Now that stability has returned to Congo after years of civil strife, the country has embarked on a serious return to the international tourism scene. The government is drawing up a master plan, which identifies the critical link between conservation and tourism and recommends the type and level of development, which should be undertaken to ensure sustainable growth.
To an extend, Congo’s long period of self-imposed isolation has been a good thing. The intemperate courting of the mass market passed Congo by so the country is not faced with the painful task of repairing past damages and excesses. On the down side, the Congolese people were denied a lucrative source of foreign exchange and overseas wildlife enthusiasts were excluded from savoring the unique natural wonders of Congo, in particular the chance to observe primates, such as Mountain Gorillas and Low land Gorillas, whose sadly depleted populations make them such a rare sight in Africa.
The lessons of other African countries have been taken to heart, and the incursions of visitors, particularly to view the endangered gorilla groups, are strictly controlled. Congo boasts some of the most stunning scenery, from its shimmering lakes, lofty mountains, mysterious forests and game parks teeming with game.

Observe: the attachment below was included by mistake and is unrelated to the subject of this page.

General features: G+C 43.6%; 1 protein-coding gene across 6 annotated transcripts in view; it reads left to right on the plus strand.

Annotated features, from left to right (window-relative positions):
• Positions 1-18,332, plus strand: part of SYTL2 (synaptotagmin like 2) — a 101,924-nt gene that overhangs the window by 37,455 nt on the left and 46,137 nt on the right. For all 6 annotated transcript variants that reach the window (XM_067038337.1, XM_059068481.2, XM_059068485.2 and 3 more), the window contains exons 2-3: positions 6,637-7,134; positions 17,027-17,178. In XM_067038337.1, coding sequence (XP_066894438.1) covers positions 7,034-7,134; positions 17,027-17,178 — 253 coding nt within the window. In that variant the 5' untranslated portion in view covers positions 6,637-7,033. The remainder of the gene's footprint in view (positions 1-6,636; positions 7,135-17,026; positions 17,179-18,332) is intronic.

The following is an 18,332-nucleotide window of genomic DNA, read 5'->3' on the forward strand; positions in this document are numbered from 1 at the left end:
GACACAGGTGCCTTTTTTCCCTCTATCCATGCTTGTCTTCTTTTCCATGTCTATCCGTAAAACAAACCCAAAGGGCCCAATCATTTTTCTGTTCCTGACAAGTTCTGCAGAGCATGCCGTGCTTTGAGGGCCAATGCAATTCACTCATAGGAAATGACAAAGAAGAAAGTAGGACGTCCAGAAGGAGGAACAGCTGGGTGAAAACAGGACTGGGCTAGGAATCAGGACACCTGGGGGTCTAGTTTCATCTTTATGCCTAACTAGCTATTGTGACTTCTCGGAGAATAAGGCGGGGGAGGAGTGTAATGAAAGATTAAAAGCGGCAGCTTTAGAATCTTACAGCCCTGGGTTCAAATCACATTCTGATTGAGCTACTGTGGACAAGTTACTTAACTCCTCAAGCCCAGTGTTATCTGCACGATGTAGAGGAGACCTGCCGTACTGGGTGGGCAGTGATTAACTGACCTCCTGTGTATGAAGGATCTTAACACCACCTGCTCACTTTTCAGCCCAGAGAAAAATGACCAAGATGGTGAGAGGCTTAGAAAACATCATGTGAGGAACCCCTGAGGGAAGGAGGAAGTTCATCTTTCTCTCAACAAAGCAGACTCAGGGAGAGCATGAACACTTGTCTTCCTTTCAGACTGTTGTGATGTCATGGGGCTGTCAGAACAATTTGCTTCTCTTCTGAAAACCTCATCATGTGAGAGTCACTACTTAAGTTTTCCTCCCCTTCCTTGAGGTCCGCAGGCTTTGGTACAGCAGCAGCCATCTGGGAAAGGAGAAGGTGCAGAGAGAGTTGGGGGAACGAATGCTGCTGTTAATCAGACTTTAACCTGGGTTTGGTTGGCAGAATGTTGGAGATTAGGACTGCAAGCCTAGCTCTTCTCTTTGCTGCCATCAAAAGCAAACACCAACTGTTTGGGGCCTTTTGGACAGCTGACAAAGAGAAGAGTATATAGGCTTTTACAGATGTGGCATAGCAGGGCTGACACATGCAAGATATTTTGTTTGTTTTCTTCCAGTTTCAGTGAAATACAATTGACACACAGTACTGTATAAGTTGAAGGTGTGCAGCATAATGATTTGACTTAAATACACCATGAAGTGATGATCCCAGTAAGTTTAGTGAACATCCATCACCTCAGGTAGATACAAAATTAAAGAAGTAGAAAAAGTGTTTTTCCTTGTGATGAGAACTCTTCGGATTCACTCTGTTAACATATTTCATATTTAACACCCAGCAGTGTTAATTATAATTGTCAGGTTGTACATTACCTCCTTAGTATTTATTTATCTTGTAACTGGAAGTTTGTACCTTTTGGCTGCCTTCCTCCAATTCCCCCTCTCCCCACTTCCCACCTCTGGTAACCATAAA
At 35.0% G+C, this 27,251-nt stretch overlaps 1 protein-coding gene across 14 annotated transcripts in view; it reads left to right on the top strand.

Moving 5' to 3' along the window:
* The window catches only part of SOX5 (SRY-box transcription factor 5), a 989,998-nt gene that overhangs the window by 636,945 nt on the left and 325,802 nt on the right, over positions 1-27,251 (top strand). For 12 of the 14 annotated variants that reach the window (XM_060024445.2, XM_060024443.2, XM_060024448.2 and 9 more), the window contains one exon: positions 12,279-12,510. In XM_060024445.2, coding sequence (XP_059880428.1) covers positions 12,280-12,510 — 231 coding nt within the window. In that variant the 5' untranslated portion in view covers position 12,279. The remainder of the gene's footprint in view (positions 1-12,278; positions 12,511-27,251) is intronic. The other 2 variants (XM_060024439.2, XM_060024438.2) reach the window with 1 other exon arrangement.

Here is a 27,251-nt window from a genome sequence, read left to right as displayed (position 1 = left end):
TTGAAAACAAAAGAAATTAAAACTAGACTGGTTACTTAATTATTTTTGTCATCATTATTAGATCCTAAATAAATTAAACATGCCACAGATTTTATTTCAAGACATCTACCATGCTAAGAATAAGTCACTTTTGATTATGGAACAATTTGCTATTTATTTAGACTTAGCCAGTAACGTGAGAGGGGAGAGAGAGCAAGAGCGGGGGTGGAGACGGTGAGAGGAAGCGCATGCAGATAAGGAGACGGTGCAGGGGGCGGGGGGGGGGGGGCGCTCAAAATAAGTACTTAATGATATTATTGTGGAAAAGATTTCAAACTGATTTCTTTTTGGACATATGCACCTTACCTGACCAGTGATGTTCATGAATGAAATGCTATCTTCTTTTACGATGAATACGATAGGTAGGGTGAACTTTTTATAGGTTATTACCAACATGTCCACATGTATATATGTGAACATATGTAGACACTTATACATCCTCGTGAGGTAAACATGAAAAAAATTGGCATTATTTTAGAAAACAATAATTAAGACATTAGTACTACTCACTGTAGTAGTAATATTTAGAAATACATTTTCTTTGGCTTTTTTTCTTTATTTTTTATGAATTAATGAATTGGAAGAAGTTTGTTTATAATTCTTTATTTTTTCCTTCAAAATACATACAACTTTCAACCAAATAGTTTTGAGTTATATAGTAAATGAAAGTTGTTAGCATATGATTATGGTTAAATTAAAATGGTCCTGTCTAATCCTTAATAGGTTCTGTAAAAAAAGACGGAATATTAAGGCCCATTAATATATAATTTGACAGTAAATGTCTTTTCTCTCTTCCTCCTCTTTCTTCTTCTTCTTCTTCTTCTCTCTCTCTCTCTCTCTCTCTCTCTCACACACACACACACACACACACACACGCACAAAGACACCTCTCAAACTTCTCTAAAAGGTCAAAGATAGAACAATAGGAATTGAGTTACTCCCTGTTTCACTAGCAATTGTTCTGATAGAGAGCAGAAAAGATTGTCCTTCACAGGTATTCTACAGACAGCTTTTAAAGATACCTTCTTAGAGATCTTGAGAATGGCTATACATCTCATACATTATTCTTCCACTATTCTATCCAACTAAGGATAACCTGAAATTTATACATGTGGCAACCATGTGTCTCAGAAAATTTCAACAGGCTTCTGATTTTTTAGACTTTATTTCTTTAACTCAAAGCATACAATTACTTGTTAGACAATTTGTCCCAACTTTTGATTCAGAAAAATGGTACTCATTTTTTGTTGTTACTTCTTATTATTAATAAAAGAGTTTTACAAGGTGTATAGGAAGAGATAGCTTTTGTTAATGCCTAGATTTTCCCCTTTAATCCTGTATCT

The needs of tourists are now served by increasing numbers of new hotels and comfortable lodges, as the government permits the greater involvement of the private sector within a disciplined framework. But the traditional hospitality of the Congolese people is another important draw card. Despite the trials and tragedies of two decades of strife, indeed perhaps because of them, the country’s population is now united in a common purpose, which includes providing a warm welcome to foreign guests. Even in the smallest villages, the people go out of their way to make tourists feel at home. The attractions of Congolese were identified by several explorers including Stanley and Livingstone.
Real peace was not to return until negotiation from the government between different armed groups. Population is about 39 million inhabitants, with an esteemed area of 236,040 square kilometers. French is the official spoken language; Kiswahili and others are widely spoken as national and local languages in Congo.